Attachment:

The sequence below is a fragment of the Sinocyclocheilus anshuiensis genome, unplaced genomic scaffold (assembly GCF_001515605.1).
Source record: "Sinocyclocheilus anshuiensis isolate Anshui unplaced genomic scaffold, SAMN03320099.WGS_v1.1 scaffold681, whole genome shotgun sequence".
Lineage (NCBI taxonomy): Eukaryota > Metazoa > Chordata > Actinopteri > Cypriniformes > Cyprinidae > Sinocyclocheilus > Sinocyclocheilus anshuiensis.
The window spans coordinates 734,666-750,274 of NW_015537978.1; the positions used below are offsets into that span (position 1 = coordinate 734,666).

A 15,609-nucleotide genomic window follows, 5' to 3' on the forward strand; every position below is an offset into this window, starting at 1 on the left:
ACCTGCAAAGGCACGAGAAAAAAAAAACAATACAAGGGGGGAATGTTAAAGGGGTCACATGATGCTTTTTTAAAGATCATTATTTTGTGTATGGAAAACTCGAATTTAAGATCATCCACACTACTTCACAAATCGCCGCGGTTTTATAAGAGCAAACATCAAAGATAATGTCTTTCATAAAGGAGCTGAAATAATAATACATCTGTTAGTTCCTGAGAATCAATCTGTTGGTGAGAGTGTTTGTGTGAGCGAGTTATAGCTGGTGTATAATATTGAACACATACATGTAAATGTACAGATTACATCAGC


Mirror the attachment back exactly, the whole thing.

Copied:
The sequence below is a fragment of the Sinocyclocheilus anshuiensis genome, unplaced genomic scaffold (assembly GCF_001515605.1).
Source record: "Sinocyclocheilus anshuiensis isolate Anshui unplaced genomic scaffold, SAMN03320099.WGS_v1.1 scaffold681, whole genome shotgun sequence".
Lineage (NCBI taxonomy): Eukaryota > Metazoa > Chordata > Actinopteri > Cypriniformes > Cyprinidae > Sinocyclocheilus > Sinocyclocheilus anshuiensis.
The window spans coordinates 734,666-750,274 of NW_015537978.1; the positions used below are offsets into that span (position 1 = coordinate 734,666).

A 15,609-nucleotide genomic window follows, 5' to 3' on the forward strand; every position below is an offset into this window, starting at 1 on the left:
ACCTGCAAAGGCACGAGAAAAAAAAAACAATACAAGGGGGGAATGTTAAAGGGGTCACATGATGCTTTTTTAAAGATCATTATTTTGTGTATGGAAAACTCGAATTTAAGATCATCCACACTACTTCACAAATCGCCGCGGTTTTATAAGAGCAAACATCAAAGATAATGTCTTTCATAAAGGAGCTGAAATAATAATACATCTGTTAGTTCCTGAGAATCAATCTGTTGGTGAGAGTGTTTGTGTGAGCGAGTTATAGCTGGTGTATAATATTGAACACATACATGTAAATGTACAGATTACATCAGC